As a part of an Arts Territory Exchange (ATE), I am creating work along with Catherine Reinhart (www.catherinereinhart.com) of Iowa USA, with whom ATE has paired me. The brief from ATE is to consider place and ideas of remoteness. Artists are invited to interpret these themes in very broad ways.
Through this residency I am thinking about remoteness in two senses. The first is remoteness from my “self” that I have experienced, and how making time for art brings me close to myself, while the minutia of daily “tending” keeps me distant, from my core self. The second is a remoteness I believe we inadvertently create in the way we tend to think about our “place” on planet earth.
Writer Virginia Woolf in a 1929 essay decried the lack of creative spaces experienced by women, arguing that a woman needed “a room of one’s own” in order to enjoy the same privilege that men of her time enjoyed. More recently Pulitzer Prize-winning journalist Brigid Schulte, penned an essay arguing that in fact little has changed and that women still struggle to free themselves from the daily tasks of tending to others. She cites a study indicating the length of unbroken free time a woman might experience in a day averages 10 minutes. As I sit here typing, I have a to-do list with items pending: i) call father about ailing mother ii) clean brother-in-law’s unit iii) bring in washing, fold and store iv) grocery shop v) accept quote vi) fill in medical form vii) complete financial form viii) and it goes on. My repeated thought: how long can I spend at my blog? In 2014 Brigid Schulte noted a similar list plus many unanticipated tasks had delayed her production of this very essay.
This is not to say that the many tasks we undertake are not important or valued. Of course we care for our loved people, of course we need to eat, and there is satisfaction to be found here. The issue is the relentlessness and ever-present nature of women’s work, measured against the luxury of the clearly defined dedicated time and space allowed to men who undertake creative lives.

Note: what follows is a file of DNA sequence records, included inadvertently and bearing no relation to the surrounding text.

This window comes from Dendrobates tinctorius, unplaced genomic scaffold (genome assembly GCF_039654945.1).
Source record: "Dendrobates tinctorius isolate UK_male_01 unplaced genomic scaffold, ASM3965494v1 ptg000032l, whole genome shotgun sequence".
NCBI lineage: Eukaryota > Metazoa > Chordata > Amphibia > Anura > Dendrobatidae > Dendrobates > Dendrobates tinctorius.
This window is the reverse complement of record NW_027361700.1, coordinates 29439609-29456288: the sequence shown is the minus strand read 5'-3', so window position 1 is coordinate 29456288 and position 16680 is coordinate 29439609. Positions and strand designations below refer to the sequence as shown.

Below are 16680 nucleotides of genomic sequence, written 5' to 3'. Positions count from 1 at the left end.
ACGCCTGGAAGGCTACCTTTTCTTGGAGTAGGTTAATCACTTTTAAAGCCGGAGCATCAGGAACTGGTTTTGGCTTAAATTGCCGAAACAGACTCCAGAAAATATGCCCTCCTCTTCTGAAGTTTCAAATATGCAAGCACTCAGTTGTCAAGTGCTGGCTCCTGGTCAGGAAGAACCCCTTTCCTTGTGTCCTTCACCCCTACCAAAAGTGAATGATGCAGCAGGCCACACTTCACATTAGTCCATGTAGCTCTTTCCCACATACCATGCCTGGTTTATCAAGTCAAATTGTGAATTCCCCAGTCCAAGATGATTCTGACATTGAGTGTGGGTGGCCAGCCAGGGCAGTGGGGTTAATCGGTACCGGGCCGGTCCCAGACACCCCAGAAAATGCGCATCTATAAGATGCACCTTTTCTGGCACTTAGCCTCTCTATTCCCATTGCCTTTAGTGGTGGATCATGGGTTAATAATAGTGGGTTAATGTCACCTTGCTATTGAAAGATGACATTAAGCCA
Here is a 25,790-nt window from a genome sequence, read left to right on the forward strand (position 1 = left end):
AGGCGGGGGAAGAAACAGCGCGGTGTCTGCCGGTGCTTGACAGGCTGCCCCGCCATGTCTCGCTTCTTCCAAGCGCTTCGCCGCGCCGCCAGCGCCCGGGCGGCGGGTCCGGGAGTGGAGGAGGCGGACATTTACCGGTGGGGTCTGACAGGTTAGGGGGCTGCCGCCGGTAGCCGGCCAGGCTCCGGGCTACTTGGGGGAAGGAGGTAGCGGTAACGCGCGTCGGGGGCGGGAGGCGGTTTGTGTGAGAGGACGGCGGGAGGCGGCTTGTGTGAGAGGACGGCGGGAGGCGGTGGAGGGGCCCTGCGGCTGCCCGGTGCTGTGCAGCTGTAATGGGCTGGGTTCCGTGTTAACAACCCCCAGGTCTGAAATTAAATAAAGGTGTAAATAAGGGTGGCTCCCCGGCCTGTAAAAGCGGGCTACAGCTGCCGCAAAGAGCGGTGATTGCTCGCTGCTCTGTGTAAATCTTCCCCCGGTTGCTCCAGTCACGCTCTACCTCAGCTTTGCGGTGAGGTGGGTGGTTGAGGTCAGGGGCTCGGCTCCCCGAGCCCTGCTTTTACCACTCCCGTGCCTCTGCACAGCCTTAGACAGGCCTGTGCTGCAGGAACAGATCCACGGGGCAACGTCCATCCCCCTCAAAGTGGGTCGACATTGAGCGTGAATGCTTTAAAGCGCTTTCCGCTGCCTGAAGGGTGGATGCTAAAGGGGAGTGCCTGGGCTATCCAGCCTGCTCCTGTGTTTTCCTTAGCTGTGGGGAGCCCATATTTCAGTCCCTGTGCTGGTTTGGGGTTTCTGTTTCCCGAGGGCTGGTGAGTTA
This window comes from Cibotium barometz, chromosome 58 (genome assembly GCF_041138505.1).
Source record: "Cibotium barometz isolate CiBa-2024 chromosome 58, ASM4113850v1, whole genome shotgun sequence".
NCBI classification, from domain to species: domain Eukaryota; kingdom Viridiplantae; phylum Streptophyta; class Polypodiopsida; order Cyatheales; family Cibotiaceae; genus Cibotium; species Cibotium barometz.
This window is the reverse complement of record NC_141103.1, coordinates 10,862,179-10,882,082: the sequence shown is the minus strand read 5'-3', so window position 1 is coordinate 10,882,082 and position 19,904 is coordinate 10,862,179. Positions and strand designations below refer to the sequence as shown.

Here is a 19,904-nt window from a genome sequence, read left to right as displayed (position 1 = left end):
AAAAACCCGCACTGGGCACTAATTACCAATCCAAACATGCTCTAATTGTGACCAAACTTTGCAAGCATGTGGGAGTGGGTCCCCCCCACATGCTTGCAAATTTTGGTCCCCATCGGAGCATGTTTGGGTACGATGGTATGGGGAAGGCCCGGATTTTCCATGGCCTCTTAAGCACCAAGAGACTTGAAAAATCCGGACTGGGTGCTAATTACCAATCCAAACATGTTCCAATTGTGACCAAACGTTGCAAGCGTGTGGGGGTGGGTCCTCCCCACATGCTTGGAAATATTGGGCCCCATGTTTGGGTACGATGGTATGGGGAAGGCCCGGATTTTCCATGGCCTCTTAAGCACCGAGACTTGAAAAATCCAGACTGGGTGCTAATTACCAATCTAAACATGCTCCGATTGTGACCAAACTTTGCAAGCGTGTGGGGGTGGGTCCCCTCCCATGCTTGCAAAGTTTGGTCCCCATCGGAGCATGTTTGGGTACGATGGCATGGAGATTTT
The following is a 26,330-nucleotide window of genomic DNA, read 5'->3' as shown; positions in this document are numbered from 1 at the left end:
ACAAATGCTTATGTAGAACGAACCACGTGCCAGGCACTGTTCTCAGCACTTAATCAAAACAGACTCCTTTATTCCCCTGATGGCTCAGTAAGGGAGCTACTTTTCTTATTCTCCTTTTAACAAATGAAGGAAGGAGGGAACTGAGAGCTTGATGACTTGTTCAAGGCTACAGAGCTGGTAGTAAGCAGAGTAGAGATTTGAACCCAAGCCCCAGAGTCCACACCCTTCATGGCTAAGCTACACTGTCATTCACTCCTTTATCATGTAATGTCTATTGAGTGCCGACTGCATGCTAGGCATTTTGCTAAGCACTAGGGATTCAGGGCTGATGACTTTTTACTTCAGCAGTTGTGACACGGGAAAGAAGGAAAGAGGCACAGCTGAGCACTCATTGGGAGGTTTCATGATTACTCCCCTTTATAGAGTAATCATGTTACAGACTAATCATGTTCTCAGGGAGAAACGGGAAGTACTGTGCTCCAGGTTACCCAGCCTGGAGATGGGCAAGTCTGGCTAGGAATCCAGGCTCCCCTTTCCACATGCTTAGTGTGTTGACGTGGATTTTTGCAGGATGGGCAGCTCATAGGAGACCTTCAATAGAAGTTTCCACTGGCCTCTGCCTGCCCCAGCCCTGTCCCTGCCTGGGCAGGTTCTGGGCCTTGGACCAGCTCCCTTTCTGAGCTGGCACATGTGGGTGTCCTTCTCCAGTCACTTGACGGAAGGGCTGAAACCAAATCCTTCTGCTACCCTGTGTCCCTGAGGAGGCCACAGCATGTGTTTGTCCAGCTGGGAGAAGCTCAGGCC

In my writings and visual works for our joint project, both Catherine and I are thinking about the labour involved in creating a place for ourselves and our family, and at the same time about the labour involved in knowing our larger space i.e. mapping geography and topography.
In thinking about the implications of “knowing” our place on the Earth, I consider first “my place”, a regional farming area sometimes considered a remote place, and examine how we might frame this “knowing” in terms of our ecological footprint.
Australian Environmental philosopher Val Plumwood (1939 – 2008) in her 2008 essay Shadow Places and the Politics of Dwelling made the case for a broader view of what we refer to as “my place”. She argued that traditional individualistic ways of thinking about our “place” in which we honour it “…in its singular idealised place consciously identified with self…” is a dematerialised version of place.She points out that it does not take into account what she terms refers to as “the shadow places”, the “…multiple, complex network of places that support our lives.” It ignores the varying degrees of privilege through which our “place” becomes ours, attractive, comfortable, and more. It has these characteristics often entirely because another place, or many places, do not.
So as I work on this I am conscious of my ambivalence about my own sense of place. It locates itself on several farms, and on a half-acre in a small town. The farms were carved from larger “settler” holdings, land already stolen from the First Australians. My current home is located only a few kilometres from the site of a massacre that killed all but one of the local Narrungderah clan. I am perhaps more conscious than most of this quite recent history as I am married to a descendant of that survivor. It doesn’t end there. I benefit from the goods and chattels that fill my home, many purchased online or from large warehouse-style stores, made where? They are made in the shadow places, by people most of which do not have the privileges I enjoy.
Ironically today these places I relate to in southern Australia are in-turn “shadow places” for many city dwellers who may not think about the privations caused by remote living, and the labour of farming, the dust the heat the risk, to produce their food and textiles, and possibly think of “my place” as the one that gives them the harbour view.
In my work for this Arts Territory Exchange I try to communicate some of this.